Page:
Venezuela

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How Venezuela Struck It Poor

The tragic — and totally avoidable — self-destruction of one of the world’s richest oil economies.

Venezuelan opposition leader Maria Corina Machado (C) takes part in a women's march in Caracas on May 6, 2017.

Don’t Let Venezuela’s Government Smear the Opposition’s Brightest Star

Maduro’s autocratic regime is going after María Corina Machado because she is fearless and incorruptible. She needs Washington’s support.

Saudi Energy Minister Khalid al-Falih and Russian Energy Minister Alexander Novak at an OPEC meeting in Jeddah, Saudi Arabia on April 20. (Amer Hilabi/AFP/Getty Images)

OPEC Close to Agreement to Open the Oil Taps

With or without Iranian cooperation, extra barrels of crude could help meet rising demand. But there’s still reason to fear a price spike later this year.

Above: Two people look over the balcony on the second floor of the Parliament building in Georgetown on April 26. Top: In a section of Georgetown called Houston, contractors are building out a new oil industry depot, capable of storing needed equipment, fuel, water, cement, fluids, and other materials that contractors working in Guyana’s deep waters need. The base already has a contract to supply ExxonMobil. (Micah Maidenberg for Foreign Policy)

The Country That Wasn’t Ready to Win the Lottery

Guyana just discovered it owns enough oil to solve all its problems — and cause even bigger ones.

Colombian presidential candidate Gustavo Petro at a press conference in Bogotá on June 14. (Raul Arboleda/AFP/Getty Images)

The Ghost of Hugo Chávez Is Haunting Colombia’s Election

Some Colombians fear that their country could go the way of Venezuela.

Members of the Venezuelan National Guard take part in a ceremony on May 15, ahead of the May 20 presidential election, in Caracas. (Luis Robayo/AFP/Getty Images)

It’s Time for a Coup in Venezuela

Only nationalists in the military can restore a legitimate constitutional democracy.

U.S. President Donald Trump reinstates sanctions on Iran, after announcing his decision to withdraw the United States from the 2015 Iran nuclear deal, at the White House on May 8. (Chip Somodevilla/Getty Images)

Leaving the Iran Nuclear Deal Will Have Unintended Consequences

Trump's actions may ultimately weaken the strength of sanctions as a tool of U.S. statecraft.

A member of the national guard fires his shotgun at opposition demonstrators during clashes in Caracas on July 28, 2017. (Carlos Becerra/AFP/Getty Images)

The Perils of a Putsch in Venezuela

Encouraging a coup in Caracas will give Russia and China a foothold in the United States’ backyard.

Sisal Creative illustration for Foreign Policy; Sean Money and Elizabeth Fay for Foreign Policy

The End of Human Rights?

Learning from the failure of the Responsibility to Protect and the International Criminal Court.

U.S. President Donald Trump and Mexican President Enrique Peña Nieto during the G-20 Summit in Hamburg, Germany, on July 7, 2017. (Saul Loeb/AFP/Getty Images)

The U.S.-Mexico Relationship Has Survived and Thrived Under Trump

Contrary to conventional wisdom, the neighbors are finding ways to make it work.

Venezuelan President Nicolas Maduro, left, and Cuban President Raul Castro in Havana, Cuba, on Dec. 14, 2017. (Yamil Lage/AFP/Getty Images)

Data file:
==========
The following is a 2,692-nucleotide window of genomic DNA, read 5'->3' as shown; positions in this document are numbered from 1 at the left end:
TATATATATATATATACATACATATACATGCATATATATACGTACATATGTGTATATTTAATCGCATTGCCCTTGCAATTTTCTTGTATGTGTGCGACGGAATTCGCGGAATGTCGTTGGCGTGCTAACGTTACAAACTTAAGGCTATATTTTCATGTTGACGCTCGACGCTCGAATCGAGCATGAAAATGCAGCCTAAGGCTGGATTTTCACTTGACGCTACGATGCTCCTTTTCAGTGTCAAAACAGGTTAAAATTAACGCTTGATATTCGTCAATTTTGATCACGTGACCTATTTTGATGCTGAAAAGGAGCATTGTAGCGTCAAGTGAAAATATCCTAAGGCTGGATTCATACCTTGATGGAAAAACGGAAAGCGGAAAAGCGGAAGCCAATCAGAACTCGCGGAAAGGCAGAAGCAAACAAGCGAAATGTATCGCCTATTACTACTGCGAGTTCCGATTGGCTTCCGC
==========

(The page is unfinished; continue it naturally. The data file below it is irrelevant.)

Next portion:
Cuba Is Making the Crisis in Venezuela Worse

Putting pressure on Caracas means holding Havana accountable.

U.S. Secretary of State Rex Tillerson speaks during a joint press conference with Mexican Foreign Minister Luis Videgaray in Mexico City on Feb. 23, 2017.
(Ronaldo Schemidt/AFP/Getty Images)

Tillerson Praises Monroe Doctrine, Warns Latin America of ‘Imperial’ Chinese Ambitions

The secretary of state kicks off his multicountry tour trying to get the region to rally behind Trump.

Bitcoin and other financial innovations are proliferating, Jan. 1, 2013. (Zach Copley/Flickr)

U.S. Sanctions Weapon Is Under Threat — but Not From Bitcoin

Forget cryptocurrencies. The real threat to American sanctions power is rapid technological innovation in finance.

(Dibyangshu Sarkar/AFP/Getty Images)

How to Stand Up For Human Rights in the Age of Trump

Western democracies that were once reliable defenders of human rights have been consumed by a nativist backlash, leaving an open field for dictators and demagogues.

A pro-government activist holds a portrait of late Venezuelan President Hugo Chávez, during a demonstration on Aug. 14, 2017. (Ronaldo Schemidt/AFP/Getty Images)

In 2018, Chavismo’s Time May Finally Run Out

U.S. policy toward Venezuela is changing — and so are political dynamics in Latin America.

Venezuelan President Nicolás Maduro speaks in Havana, Cuba, on Dec. 14, 2017. (Yamil Lage/AFP/Getty Images)

Why More Sanctions Won’t Help Venezuela

The people, not the government, will pay the price.

A demonstrator catches fire, after the gas tank of a police motorbike exploded, during clashes in a protest against Venezuelan President Nicolas Maduro, in Caracas on May 3. (Juan Barreto/AFP/Getty Images)

10 Conflicts to Watch in 2018

From North Korea to Venezuela, here are the conflicts to watch in 2018.

Iranians show ink-stained fingers after casting their ballots on May 19. (Atta Kenare/AFP/Getty Images)

Iran’s Not a Totally Fake Democracy, Study Says

A new survey shows a country with a constrained but active body politic, contrary to plenty of D.C. conventional wisdom.

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Trump Administration Slaps Economic Sanctions on Venezuela

It’s not an oil embargo. But it does tighten the screws on the Maduro regime.

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